Player costs are primary issue

On the one hand, soaring players costs help limit the Packers to a $4 million profit last fiscal year. On the other hand, the difference between profit and loss was the cost of one free agent. Packer Report goes beyond the numbers to show the challenge of running a franchise and how both sides will use the data in the CBA talks.

The most interesting thing about the Packers' $4 million profit during the fiscal year that ended on March 31?

No, not that it's the same figure as a certain retired-for-now quarterback, though there's a certain amount of undeniable irony there.

What's most interesting is the difference between profit and loss can be attributed to general manager Ted Thompson's desire to stay away from high-stakes free agency.

When Packer Report sat down with team President Mark Murphy at the end of last season, he denied that Thompson was under any spending restraints. Murphy echoed those sentiments last week in previewing the team's financial picture ahead of the July 30 shareholders meeting.

"I think that's one of our real advantages, and one of the main reasons we've been so successful," Murphy told reporters. "We give football operations, and Ted in particular, the resources they need to be successful. Even though our profits were down this year, we're not reducing in any way the support we provide them."

Still, if Thompson had bowed to popular sentiment and fortified his 13-3 club with a big-name free agent, the Packers could have posted a loss rather than a profit.

Of course, the difference between finishing in the black and finishing in the red isn't exactly black and white. And it speaks to the challenges of running a professional sports franchise.

Had Thompson signed the right free agent last year, perhaps the Packers finish 9-7 instead of 6-10 and claw their way into the playoffs. An extra game or two — especially at home — means increased revenue from tickets and merchandise, and that means a rosier financial picture.

On the other hand, sign the wrong free agent, and that's some expensive toilet paper swirling down the bowl.

Like anyone with a 401(k), the Packers were dealt a significant blow when the stock market went in the tank last year. In the midst of a recession and without the one-man revenue generator that was Brett Favre, the Packers posted a whopping $20.1 million operating profit, according to team data. But the team absorbed a $16 million loss in its investments.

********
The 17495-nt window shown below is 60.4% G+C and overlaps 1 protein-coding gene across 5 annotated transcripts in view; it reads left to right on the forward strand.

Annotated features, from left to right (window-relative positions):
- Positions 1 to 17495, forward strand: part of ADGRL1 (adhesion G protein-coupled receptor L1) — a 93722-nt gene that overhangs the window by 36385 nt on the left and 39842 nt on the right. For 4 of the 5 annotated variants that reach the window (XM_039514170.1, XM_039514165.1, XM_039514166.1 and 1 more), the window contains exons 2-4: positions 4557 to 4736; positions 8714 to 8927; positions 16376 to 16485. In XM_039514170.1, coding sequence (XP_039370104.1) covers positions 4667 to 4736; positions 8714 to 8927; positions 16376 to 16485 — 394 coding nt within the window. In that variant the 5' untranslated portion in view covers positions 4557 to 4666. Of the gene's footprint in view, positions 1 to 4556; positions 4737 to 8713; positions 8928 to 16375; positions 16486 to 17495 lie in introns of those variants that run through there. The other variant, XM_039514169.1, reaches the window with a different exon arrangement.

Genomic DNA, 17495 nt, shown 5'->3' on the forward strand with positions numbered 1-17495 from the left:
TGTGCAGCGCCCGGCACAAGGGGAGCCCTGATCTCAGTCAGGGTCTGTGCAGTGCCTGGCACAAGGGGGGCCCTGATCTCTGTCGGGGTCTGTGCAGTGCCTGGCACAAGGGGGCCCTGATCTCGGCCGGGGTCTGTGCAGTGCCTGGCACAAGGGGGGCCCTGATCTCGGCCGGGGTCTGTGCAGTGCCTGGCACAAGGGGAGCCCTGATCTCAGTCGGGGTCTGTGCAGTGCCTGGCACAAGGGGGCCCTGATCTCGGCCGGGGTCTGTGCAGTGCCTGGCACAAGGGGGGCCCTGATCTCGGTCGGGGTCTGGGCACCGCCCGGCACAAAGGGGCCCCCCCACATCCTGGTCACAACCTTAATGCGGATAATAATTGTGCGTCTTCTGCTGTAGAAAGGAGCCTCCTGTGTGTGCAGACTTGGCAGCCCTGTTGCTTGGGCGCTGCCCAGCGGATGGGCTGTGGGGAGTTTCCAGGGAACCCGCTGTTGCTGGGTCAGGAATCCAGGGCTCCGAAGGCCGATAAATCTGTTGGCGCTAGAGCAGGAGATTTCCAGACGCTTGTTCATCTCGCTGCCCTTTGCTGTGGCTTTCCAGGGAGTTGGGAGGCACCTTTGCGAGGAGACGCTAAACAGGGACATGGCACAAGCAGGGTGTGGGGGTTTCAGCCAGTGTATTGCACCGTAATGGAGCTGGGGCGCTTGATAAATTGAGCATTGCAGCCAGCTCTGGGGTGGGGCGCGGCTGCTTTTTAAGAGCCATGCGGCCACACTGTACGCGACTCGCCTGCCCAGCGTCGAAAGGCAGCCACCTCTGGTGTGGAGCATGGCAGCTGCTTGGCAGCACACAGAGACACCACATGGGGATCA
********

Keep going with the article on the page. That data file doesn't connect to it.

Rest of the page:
You can be sure the NFLPA will be poring over all of this as the union and the owners prepare for talks to hammer out a new collective bargaining agreement. As the league's only publicly owned team, the Packers are the only one of the NFL's 32 franchises who open the books every year.

The union will see the Packers' finances and say the status quo is working just fine. If the small-market Packers are able to post a profit, even after getting hammered in the stock market and hit hard with the post-Favre hangover and recession, then the rest of the league must be doing just fine, too.

A $4 million profit is nothing to sneeze at, and the value of the Dow isn't likely to be sliced in half again anytime soon. With the markets stabilizing and some signs that the recession is loosening its grip, the union will say the current CBA — in which players get 60 percent of the economic pie — is a sound business model.

Hogwash, the owners will say, because player expenses are soaring. According to the Packers, they created $82 million in new revenue from 2006 through 2008. Of that, 80 percent — $65 million — went to the players. In the last fiscal year, the Packers' revenue increased 3 percent to $247.9 million. Expenses went up 4 percent, including an increase of almost 11 percent ($14 million to $138.7 million) in player costs, according to the team.

"It's a real concern that our player costs continue to grow at a rate much higher than our revenue's growing," Murphy said. "It's not sustainable, and it's the reason we opted out of the collective bargaining agreement."

With the owners' decision to opt out of the CBA, the 2009 season will be the last with a salary cap, 2010 will be played without a cap and a lockout could be on the docket in 2011. Murphy predicts teams won't go on a spending spree, but one wonders if Dallas owner Jerry Jones — with a $1.2 billion stadium opening for business — will play nice.

Either way, expect the Packers to follow the same tried-and-true formula: Build from within with restrained spending, and hope the general manager throws money at the right players instead of throwing it away.

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Bill Huber is publisher of Packer Report magazine and and has written for Packer Report since 1997. E-mail him at, or leave him a question in Packer Report's subscribers-only Packers Pro Club forum. Find Bill on Twitter at and Facebook under Bill Huber.

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